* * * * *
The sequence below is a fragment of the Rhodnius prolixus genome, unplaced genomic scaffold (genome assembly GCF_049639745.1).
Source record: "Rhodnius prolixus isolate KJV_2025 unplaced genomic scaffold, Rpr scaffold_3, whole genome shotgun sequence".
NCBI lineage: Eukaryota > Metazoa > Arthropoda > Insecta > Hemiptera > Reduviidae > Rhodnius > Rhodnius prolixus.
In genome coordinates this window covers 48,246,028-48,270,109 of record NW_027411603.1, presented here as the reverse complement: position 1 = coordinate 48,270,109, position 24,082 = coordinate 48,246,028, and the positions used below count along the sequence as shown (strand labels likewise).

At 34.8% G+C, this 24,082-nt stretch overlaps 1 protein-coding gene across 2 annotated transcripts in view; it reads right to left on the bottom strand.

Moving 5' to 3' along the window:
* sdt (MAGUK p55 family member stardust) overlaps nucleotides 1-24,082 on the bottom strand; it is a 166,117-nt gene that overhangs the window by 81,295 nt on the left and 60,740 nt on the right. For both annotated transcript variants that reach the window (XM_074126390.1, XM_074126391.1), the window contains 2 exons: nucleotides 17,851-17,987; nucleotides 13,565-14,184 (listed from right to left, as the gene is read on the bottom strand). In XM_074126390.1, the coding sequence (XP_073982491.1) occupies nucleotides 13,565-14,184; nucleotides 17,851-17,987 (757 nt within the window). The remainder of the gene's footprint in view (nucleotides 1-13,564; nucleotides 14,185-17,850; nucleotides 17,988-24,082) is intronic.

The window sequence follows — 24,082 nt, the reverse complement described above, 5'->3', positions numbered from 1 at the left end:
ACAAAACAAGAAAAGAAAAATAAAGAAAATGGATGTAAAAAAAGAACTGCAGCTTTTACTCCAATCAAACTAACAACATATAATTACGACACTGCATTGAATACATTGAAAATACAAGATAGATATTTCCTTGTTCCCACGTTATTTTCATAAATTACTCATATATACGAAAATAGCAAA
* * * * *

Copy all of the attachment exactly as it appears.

The sequence below is a fragment of the Rhodnius prolixus genome, unplaced genomic scaffold (genome assembly GCF_049639745.1).
Source record: "Rhodnius prolixus isolate KJV_2025 unplaced genomic scaffold, Rpr scaffold_3, whole genome shotgun sequence".
NCBI lineage: Eukaryota > Metazoa > Arthropoda > Insecta > Hemiptera > Reduviidae > Rhodnius > Rhodnius prolixus.
In genome coordinates this window covers 48,246,028-48,270,109 of record NW_027411603.1, presented here as the reverse complement: position 1 = coordinate 48,270,109, position 24,082 = coordinate 48,246,028, and the positions used below count along the sequence as shown (strand labels likewise).

At 34.8% G+C, this 24,082-nt stretch overlaps 1 protein-coding gene across 2 annotated transcripts in view; it reads right to left on the bottom strand.

Moving 5' to 3' along the window:
* sdt (MAGUK p55 family member stardust) overlaps nucleotides 1-24,082 on the bottom strand; it is a 166,117-nt gene that overhangs the window by 81,295 nt on the left and 60,740 nt on the right. For both annotated transcript variants that reach the window (XM_074126390.1, XM_074126391.1), the window contains 2 exons: nucleotides 17,851-17,987; nucleotides 13,565-14,184 (listed from right to left, as the gene is read on the bottom strand). In XM_074126390.1, the coding sequence (XP_073982491.1) occupies nucleotides 13,565-14,184; nucleotides 17,851-17,987 (757 nt within the window). The remainder of the gene's footprint in view (nucleotides 1-13,564; nucleotides 14,185-17,850; nucleotides 17,988-24,082) is intronic.

The window sequence follows — 24,082 nt, the reverse complement described above, 5'->3', positions numbered from 1 at the left end:
ACAAAACAAGAAAAGAAAAATAAAGAAAATGGATGTAAAAAAAGAACTGCAGCTTTTACTCCAATCAAACTAACAACATATAATTACGACACTGCATTGAATACATTGAAAATACAAGATAGATATTTCCTTGTTCCCACGTTATTTTCATAAATTACTCATATATACGAAAATAGCAAA